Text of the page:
Social Credit Systems

From New Media Business Blog

Jump to: navigation, search

Contents

Introduction

Shows like Black Mirror and Westworld often warn us about the potential dangers of implementing technology further into our lives than we already have. In reality, our societies already have and will continue to make personal sacrifices to let technology make our lives easier, often unknowingly. We rarely think about what governments and companies do with the data they collect on us - but what if they claimed to be using it to create a better society for everyone involved?

Social credit systems are slowly becoming a reality. The Chinese Communist Party has launched a nationwide strategy to create a system in which good deeds are encouraged and rewarded, and bad deeds are noted and punished. In theory, this may sound positive; however, the simplicity and feasibility of a plan of this calibre is overstated. There is much debate about the balance between convenience versus privacy and freedom versus safety when it comes to data collection and government surveillance - yet there is still no concrete conclusion on where the lines should be drawn.

Throughout this page, we will explore the established social credit systems in China and how the implications and effects of these systems can and will affect the rest of the world in the near future.

China: The Social Credit System Pioneer

Origins

Old System

[1] Prior to the introduction of the Chinese Communist Party’s (CCP) plan to implement the Social Credit system in 2014, China’s financial credit score system was very weak and ineffective. Some of the major weaknesses exhibited by the old Chinese credit score system outlined by the CCP were:

  • Outdated - The system is unable to keep up with China’s rapid economic growth.
  • Inaccurate - The system proved to be unreliable due to its inaccuracy.
  • Disproportionate - Punishments and rewards of actions were not proportionate to the severity of said actions.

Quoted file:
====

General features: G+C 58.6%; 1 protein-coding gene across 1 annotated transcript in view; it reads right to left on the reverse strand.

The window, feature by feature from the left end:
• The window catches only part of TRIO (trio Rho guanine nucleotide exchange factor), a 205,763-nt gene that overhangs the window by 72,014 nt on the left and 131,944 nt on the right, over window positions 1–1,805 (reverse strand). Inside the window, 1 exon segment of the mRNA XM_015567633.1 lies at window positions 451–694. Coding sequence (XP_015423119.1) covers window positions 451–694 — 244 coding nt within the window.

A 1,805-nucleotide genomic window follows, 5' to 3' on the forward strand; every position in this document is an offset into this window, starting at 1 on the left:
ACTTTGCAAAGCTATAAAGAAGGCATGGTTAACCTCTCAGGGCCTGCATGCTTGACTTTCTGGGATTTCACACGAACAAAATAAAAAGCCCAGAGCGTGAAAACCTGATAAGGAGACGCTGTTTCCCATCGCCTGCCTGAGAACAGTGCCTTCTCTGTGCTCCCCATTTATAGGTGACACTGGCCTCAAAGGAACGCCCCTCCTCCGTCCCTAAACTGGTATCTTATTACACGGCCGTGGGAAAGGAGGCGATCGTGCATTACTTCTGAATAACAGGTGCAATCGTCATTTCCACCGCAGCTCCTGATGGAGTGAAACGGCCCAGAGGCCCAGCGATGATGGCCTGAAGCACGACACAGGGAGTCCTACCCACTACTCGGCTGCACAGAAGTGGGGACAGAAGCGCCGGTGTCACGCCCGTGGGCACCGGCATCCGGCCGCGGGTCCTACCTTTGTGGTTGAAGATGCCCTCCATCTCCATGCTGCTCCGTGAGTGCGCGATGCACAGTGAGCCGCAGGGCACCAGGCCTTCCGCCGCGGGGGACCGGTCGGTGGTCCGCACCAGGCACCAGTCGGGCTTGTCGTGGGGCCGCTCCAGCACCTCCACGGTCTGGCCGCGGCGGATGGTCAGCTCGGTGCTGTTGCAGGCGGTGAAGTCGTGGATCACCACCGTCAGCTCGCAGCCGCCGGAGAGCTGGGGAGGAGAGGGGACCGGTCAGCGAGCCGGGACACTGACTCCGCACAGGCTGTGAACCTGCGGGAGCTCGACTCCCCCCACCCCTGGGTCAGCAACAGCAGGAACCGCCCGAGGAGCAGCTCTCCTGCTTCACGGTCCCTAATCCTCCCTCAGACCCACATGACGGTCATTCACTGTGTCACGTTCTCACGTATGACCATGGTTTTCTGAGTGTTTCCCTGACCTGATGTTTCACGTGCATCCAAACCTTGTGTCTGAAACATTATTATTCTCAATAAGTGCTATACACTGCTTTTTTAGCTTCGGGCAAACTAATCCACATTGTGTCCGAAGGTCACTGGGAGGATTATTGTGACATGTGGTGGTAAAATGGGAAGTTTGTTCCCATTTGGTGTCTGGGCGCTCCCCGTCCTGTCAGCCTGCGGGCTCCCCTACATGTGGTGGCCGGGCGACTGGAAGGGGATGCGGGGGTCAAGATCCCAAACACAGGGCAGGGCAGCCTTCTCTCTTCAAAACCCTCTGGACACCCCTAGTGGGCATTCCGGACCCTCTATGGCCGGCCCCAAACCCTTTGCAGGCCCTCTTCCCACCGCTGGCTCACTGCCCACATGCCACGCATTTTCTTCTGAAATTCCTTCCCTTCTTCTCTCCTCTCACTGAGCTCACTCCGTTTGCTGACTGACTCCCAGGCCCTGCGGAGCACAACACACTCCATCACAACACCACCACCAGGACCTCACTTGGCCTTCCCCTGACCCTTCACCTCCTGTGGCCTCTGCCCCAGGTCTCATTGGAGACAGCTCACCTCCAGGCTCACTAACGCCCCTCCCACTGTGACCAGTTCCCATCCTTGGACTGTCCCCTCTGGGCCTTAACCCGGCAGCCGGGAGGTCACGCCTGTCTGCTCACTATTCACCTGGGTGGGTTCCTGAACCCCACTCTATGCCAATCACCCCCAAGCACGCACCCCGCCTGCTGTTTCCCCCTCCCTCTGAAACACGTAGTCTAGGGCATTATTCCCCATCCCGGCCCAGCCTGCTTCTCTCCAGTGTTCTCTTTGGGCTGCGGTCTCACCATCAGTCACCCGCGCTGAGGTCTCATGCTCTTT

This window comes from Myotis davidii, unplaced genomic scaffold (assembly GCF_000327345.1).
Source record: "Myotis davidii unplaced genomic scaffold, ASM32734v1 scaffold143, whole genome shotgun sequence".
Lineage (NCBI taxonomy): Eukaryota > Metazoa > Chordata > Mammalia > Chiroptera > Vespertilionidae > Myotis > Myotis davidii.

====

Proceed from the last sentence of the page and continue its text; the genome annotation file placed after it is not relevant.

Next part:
• Vulnerable - System data isn’t properly protected and prone to breach.
  • Laid back atmosphere - The system is generally not prioritized by the citizens regarding its commitments.
  • Risky - With overall quality of the system being low, risk of accidents, fraud and other issues were apparent.

New System

In 2014 when the CCP released the report titled “Planning Outline for the Construction of a Social Credit System (2014-2020)”, it cited the above reasons for the need to replace the current system with a new more robust social credit system. [2] The report continued to outline the benefits of a new improved system from a societal perspective. A quote directly from the report states:

“Accelerating the construction of a social credit system is an important basis for comprehensively implementing the scientific development view and building a harmonious Socialist society, it is an important method to perfect the Socialist market economy system, accelerating and innovating social governance, and it has an important significance for strengthening the sincerity consciousness of the members of society, forging a desirable credit environment, raising the overall competitiveness of the country and stimulating the development of society and the progress of civilization.”